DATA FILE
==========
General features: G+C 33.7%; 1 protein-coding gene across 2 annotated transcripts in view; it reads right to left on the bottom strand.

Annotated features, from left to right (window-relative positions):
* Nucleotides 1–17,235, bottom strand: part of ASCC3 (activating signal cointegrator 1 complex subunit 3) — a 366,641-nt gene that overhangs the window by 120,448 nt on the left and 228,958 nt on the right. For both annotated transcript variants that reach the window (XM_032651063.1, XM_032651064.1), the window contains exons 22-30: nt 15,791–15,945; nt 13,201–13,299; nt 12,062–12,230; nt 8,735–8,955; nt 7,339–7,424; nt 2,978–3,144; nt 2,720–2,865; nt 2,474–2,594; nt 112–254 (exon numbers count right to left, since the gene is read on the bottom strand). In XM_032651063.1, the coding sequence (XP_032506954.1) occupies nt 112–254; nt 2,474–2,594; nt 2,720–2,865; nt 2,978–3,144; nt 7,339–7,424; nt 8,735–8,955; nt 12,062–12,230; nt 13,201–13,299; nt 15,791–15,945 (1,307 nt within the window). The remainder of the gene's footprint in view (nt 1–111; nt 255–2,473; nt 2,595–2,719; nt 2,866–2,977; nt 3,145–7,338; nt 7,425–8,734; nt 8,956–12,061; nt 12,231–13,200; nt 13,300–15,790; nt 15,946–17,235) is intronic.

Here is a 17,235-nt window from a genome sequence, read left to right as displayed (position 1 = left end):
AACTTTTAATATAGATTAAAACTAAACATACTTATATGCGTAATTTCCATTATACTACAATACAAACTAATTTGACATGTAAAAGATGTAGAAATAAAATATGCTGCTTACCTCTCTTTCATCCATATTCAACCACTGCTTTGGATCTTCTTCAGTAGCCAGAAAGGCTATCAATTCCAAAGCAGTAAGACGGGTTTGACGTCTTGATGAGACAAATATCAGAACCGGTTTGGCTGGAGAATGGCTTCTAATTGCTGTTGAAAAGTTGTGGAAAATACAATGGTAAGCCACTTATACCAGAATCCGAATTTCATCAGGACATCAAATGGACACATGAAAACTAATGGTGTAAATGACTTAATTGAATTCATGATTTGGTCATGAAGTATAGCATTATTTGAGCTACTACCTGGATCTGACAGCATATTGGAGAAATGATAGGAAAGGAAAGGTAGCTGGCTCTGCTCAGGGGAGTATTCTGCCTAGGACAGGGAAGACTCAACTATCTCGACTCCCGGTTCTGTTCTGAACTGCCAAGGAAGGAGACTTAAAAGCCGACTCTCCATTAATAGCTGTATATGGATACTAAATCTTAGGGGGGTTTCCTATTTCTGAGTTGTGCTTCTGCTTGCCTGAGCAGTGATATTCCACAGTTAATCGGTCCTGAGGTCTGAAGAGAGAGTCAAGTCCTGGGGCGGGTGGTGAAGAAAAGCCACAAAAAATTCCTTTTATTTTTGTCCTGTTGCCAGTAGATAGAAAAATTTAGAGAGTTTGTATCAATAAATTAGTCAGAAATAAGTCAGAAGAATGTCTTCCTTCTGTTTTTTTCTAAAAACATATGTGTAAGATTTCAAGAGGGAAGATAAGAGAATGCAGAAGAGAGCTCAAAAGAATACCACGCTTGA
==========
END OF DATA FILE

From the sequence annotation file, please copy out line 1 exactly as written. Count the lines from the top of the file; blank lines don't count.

General features: G+C 33.7%; 1 protein-coding gene across 2 annotated transcripts in view; it reads right to left on the bottom strand.